Well, I don’t know what anybody else had to do. My first audition was a regular audition where I had to do some lines, and felt pretty good about it. Then, I got a call from my agent saying that I needed to go back to the auditions. So, I went back and the directors and the casting directors were there. I did what I did before in the other scene, and then they go, “OK. Now that was great, but now we are going to do another scene where your character is asked to do an underwear ad, and have these pictures taken of him, where he screams like an animal at the end.” So I was like, “OK, that sounds good.” They go, “No, no, you have to take your shirt off. This is an underwear ad.” I go, “OK. I guess I will do that.” I had to for my callback. So, the way I got the part was taking my shirt off and screaming, and they gave me the part.

MICHAEL:

To be in shape like you are, how often do you work out?

DILLON:

I go there five times a week. I grew up in competitive sports. I was a tennis player and quit that when I was 10 years old. I was a member of a gym, and I am a pretty anxious guy. So, I started going to the gym after I stopped playing tennis. With all this extra energy it just became a habit.

MICHAEL:

So, since “MVP” centers around hockey, and Canada is famous for it, are you a hockey buff in real life?

DILLON:

To be honest, I am one of those guys that when the playoffs are on, and if Toronto or Montreal is in the play-offs, I will watch. But, I don’t really care that much and I am not ashamed to admit it. All my friends love it. To be honest, I think there is too much of it up here. I wish Canada would pay attention to some of its other athletes, because there is no reason we should not have amazing tennis and baseball players. I love hockey and I love how Canadians love it, but we are a big country and there should be more variety here.

MICHAEL:

What would people be most surprised to know about you, that they wouldn’t expect from a guy like you?

DILLON:

I think, Second City. I have a production company with my brothers and we have two series in development now in Canada. We are all writers and producers, and also I think what surprises most people is that I have a Masters Degree in Economics. That is surprising to me. (He laughs) So, that is why I think it would surprise most people.

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MICHAEL:

What made you go into acting?

DILLON:

The bigger question is what made me get my Masters in Economics? Acting was actually a fallback if this ‘economics’ thing didn’t’ work out. It was in my third year at the university that I realized I liked acting. I applied for my Masters, and then I went to audition in Toronto. I landed a big job in a show during exam time in April called, “Eleven Cameras” and it was my first big role. Then, that put me in the position that I could audition for anything in Toronto. Right after that, I auditioned for “MVP” and I got the part of Trevor Lamonde. Since then, I have been acting full time as much as I can. There are ups and downs with whether you are working. It’s either a lot or not at all.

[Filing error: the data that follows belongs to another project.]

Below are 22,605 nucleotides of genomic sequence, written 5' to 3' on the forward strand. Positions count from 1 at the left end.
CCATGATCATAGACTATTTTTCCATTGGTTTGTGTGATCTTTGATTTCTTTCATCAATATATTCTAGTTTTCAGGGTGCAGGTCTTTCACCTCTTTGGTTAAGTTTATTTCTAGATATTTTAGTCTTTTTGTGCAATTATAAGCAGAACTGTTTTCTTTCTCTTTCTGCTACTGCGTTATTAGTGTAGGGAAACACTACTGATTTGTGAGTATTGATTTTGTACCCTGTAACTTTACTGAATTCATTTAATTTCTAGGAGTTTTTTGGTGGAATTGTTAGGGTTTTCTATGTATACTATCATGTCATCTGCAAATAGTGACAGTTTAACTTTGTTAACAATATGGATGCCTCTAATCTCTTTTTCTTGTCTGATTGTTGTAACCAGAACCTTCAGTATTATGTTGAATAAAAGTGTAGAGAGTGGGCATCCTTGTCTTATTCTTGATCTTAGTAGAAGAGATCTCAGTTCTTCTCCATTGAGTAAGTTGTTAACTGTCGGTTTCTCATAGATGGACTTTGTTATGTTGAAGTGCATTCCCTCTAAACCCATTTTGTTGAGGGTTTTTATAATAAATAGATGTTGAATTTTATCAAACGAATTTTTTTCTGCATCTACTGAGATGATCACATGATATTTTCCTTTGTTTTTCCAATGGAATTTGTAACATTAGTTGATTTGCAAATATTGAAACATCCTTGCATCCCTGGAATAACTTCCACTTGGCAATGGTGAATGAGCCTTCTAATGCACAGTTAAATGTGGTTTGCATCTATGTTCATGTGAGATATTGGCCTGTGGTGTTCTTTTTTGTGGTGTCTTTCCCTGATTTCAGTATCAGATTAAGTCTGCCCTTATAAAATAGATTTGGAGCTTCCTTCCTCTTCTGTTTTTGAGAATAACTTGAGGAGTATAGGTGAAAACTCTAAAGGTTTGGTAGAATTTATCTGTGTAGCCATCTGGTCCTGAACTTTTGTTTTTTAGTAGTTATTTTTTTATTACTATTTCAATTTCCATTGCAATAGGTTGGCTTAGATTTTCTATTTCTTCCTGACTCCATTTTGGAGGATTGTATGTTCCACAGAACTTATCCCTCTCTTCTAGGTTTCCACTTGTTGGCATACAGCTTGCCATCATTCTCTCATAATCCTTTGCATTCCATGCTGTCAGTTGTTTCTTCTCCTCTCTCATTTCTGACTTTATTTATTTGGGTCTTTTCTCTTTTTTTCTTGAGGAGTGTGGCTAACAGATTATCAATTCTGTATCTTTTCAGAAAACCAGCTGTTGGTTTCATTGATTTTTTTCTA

MICHAEL:

Would you consider a move to Los Angeles at this point, or are you planning on staying in Canada right now?

DILLON:

I have duel citizenship to the States and Canada. So, I definitely will be moving to Los Angeles at some point. Right now the plan is October. I was planning on going down this year, but there was the writer’s strike and that was pretty bad, and there was an earthquake today in LA, so I knew it wasn’t the right time for it to happen. (He laughs) But October seems like a great time.

Don’t miss episode seven, “the Code, on “MVP” tonight on SOAPnet, Thursday July 31st at 11 PM ET/PT! And keep up with “MVP” by logging onto www.soapnet.com. “He Shoots … She Scores!”

General Hospital

(INTERVIEW) William deVry Talks on His Roles in Hallmark’s ‘A Whitewater Romance’, New Film ‘Pocket of Hope’ and His Time on the Soaps

For soap favorite, William deVry life-after-daytime has been reinvigorating, filled with new projects and new directions. This Saturday, May 11th he can be seen in the latest rom-com from Hallmark, A Whitewater Romance (8pm ET/PT) starring Cindy Busby as Maya and Ben Hollingsworth as Matt who play intense business rivals, and featuring Will as Jim Burdett, set against the backdrop of the outdoors and Canada.

In addition, Wil has been busy prepping other projects in which he is executive producing and starring including: Colt & McQueen and Christmas in Bordeaux, and producing and starring in a very dramatic departure for deVry, as the lead in the new true-life story feature film, Pocket of Hope.

Michael Fairman TV chatted with Wil to get the lowdown on his latest and upcoming roles, his expanding career aspirations, and to get his reflections on his three main soap roles: Julian Jerome on General Hospital, Storm Logan on The Bold and the Beautiful and Michael Cambias on All My Children. Read on for what deVry has been up to of late and his reflections of the past.

Courtesy/Hallmark